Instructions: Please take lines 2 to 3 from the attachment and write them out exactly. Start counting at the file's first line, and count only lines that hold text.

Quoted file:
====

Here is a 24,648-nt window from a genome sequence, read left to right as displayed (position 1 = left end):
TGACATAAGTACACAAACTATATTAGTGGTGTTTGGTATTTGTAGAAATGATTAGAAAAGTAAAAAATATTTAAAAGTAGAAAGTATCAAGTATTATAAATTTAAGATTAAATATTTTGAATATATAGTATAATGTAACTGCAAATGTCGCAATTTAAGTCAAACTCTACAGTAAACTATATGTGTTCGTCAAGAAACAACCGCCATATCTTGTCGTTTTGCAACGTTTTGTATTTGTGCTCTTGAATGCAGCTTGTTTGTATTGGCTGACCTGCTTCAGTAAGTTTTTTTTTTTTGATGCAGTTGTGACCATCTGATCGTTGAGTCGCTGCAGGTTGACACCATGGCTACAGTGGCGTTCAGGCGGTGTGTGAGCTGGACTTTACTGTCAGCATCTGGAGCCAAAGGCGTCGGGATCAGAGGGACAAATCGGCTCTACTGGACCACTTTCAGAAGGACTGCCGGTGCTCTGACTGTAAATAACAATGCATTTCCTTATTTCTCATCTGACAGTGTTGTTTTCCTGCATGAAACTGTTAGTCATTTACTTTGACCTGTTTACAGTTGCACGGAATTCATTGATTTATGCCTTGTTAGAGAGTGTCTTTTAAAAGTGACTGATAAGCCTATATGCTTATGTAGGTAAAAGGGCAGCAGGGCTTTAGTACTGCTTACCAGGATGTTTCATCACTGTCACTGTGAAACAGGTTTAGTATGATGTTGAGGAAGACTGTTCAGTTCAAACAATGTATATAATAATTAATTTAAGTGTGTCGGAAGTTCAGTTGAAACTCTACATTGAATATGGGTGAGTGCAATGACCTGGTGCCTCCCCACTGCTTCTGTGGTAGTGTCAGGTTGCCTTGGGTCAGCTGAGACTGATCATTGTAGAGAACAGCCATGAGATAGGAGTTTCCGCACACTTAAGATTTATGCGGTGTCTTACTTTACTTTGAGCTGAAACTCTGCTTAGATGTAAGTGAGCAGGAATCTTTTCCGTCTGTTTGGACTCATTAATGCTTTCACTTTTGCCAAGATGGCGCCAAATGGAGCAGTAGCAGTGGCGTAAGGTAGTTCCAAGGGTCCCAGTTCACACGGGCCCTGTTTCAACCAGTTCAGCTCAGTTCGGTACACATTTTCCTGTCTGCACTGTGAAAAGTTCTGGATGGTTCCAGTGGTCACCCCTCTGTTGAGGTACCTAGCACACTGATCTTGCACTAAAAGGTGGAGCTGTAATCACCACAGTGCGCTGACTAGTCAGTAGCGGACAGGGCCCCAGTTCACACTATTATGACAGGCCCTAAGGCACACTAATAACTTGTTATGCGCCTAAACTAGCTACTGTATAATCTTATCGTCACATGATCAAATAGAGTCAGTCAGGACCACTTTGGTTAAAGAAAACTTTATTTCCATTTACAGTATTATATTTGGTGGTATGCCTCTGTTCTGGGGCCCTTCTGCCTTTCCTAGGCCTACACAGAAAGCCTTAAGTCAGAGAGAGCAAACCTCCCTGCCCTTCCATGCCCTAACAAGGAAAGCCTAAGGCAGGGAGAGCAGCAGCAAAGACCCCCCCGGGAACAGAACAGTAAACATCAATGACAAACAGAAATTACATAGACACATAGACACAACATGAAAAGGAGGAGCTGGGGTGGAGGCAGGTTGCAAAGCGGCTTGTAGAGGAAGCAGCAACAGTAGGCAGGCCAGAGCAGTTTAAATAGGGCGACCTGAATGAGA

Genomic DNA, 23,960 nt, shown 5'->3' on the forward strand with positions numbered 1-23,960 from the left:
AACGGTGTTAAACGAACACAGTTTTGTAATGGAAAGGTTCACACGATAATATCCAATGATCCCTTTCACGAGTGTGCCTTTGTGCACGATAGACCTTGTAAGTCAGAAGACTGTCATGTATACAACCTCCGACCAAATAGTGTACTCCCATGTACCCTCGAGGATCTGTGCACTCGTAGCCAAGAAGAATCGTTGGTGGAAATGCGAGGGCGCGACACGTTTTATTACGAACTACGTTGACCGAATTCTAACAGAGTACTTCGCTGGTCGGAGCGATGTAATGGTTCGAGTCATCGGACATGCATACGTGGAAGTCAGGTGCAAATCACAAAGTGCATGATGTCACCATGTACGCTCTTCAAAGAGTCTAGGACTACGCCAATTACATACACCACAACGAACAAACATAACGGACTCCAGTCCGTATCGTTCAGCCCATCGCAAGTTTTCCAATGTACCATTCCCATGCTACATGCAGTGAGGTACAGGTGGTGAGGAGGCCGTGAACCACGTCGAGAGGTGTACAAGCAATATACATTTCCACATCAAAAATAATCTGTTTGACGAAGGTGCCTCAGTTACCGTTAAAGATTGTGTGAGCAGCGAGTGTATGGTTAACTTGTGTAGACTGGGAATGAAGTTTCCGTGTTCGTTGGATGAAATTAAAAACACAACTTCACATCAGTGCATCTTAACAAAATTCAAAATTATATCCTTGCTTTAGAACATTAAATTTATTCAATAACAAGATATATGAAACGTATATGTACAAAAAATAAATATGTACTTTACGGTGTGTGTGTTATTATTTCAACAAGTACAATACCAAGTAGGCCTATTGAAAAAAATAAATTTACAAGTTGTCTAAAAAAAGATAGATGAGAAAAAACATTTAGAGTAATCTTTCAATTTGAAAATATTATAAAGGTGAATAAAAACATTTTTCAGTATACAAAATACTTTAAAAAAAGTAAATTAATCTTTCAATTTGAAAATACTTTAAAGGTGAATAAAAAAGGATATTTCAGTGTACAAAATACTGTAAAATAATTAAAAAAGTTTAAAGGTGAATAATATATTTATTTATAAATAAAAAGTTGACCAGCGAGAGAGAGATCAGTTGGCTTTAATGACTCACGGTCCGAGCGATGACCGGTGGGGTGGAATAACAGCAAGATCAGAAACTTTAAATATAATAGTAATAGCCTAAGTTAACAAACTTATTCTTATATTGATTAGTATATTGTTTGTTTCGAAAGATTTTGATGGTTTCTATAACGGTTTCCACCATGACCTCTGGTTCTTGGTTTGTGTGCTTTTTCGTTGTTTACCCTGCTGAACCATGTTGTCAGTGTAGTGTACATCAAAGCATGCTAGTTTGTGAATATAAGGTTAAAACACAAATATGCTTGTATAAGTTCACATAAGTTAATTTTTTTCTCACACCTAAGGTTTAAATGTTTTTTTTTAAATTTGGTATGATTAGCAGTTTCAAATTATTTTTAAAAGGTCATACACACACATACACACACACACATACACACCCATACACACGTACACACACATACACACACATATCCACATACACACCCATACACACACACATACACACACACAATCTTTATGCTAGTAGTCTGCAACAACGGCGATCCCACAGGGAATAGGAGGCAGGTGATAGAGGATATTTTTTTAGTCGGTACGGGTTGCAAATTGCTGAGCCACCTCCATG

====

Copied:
TGACATAAGTACACAAACTATATTAGTGGTGTTTGGTATTTGTAGAAATGATTAGAAAAGTAAAAAATATTTAAAAGTAGAAAGTATCAAGTATTATAAATTTAAGATTAAATATTTTGAATATATAGTATAATGTAACTGCAAATGTCGCAATTTAAGTCAAACTCTACAGTAAACTATATGTGTTCGTCAAGAAACAACCGCCATATCTTGTCGTTTTGCAACGTTTTGTATTTGTGCTCTTGAATGCAGCTTGTTTGTATTGGCTGACCTGCTTCAGTAAGTTTTTTTTTTTTGATGCAGTTGTGACCATCTGATCGTTGAGTCGCTGCAGGTTGACACCATGGCTACAGTGGCGTTCAGGCGGTGTGTGAGCTGGACTTTACTGTCAGCATCTGGAGCCAAAGGCGTCGGGATCAGAGGGACAAATCGGCTCTACTGGACCACTTTCAGAAGGACTGCCGGTGCTCTGACTGTAAATAACAATGCATTTCCTTATTTCTCATCTGACAGTGTTGTTTTCCTGCATGAAACTGTTAGTCATTTACTTTGACCTGTTTACAGTTGCACGGAATTCATTGATTTATGCCTTGTTAGAGAGTGTCTTTTAAAAGTGACTGATAAGCCTATATGCTTATGTAGGTAAAAGGGCAGCAGGGCTTTAGTACTGCTTACCAGGATGTTTCATCACTGTCACTGTGAAACAGGTTTAGTATGATGTTGAGGAAGACTGTTCAGTTCAAACAATGTATATAATAATTAATTTAAGTGTGTCGGAAGTTCAGTTGAAACTCTACATTGAATATGGGTGAGTGCAATGACCTGGTGCCTCCCCACTGCTTCTGTGGTAGTGTCAGGTTGCCTTGGGTCAGCTGAGACTGATCATTGTAGAGAACAGCCATGAGATAGGAGTTTCCGCACACTTAAGATTTATGCGGTGTCTTACTTTACTTTGAGCTGAAACTCTGCTTAGATGTAAGTGAGCAGGAATCTTTTCCGTCTGTTTGGACTCATTAATGCTTTCACTTTTGCCAAGATGGCGCCAAATGGAGCAGTAGCAGTGGCGTAAGGTAGTTCCAAGGGTCCCAGTTCACACGGGCCCTGTTTCAACCAGTTCAGCTCAGTTCGGTACACATTTTCCTGTCTGCACTGTGAAAAGTTCTGGATGGTTCCAGTGGTCACCCCTCTGTTGAGGTACCTAGCACACTGATCTTGCACTAAAAGGTGGAGCTGTAATCACCACAGTGCGCTGACTAGTCAGTAGCGGACAGGGCCCCAGTTCACACTATTATGACAGGCCCTAAGGCACACTAATAACTTGTTATGCGCCTAAACTAGCTACTGTATAATCTTATCGTCACATGATCAAATAGAGTCAGTCAGGACCACTTTGGTTAAAGAAAACTTTATTTCCATTTACAGTATTATATTTGGTGGTATGCCTCTGTTCTGGGGCCCTTCTGCCTTTCCTAGGCCTACACAGAAAGCCTTAAGTCAGAGAGAGCAAACCTCCCTGCCCTTCCATGCCCTAACAAGGAAAGCCTAAGGCAGGGAGAGCAGCAGCAAAGACCCCCCCGGGAACAGAACAGTAAACATCAATGACAAACAGAAATTACATAGACACATAGACACAACATGAAAAGGAGGAGCTGGGGTGGAGGCAGGTTGCAAAGCGGCTTGTAGAGGAAGCAGCAACAGTAGGCAGGCCAGAGCAGTTTAAATAGGGCGACCTGAATGAGA

Genomic DNA, 23,960 nt, shown 5'->3' on the forward strand with positions numbered 1-23,960 from the left: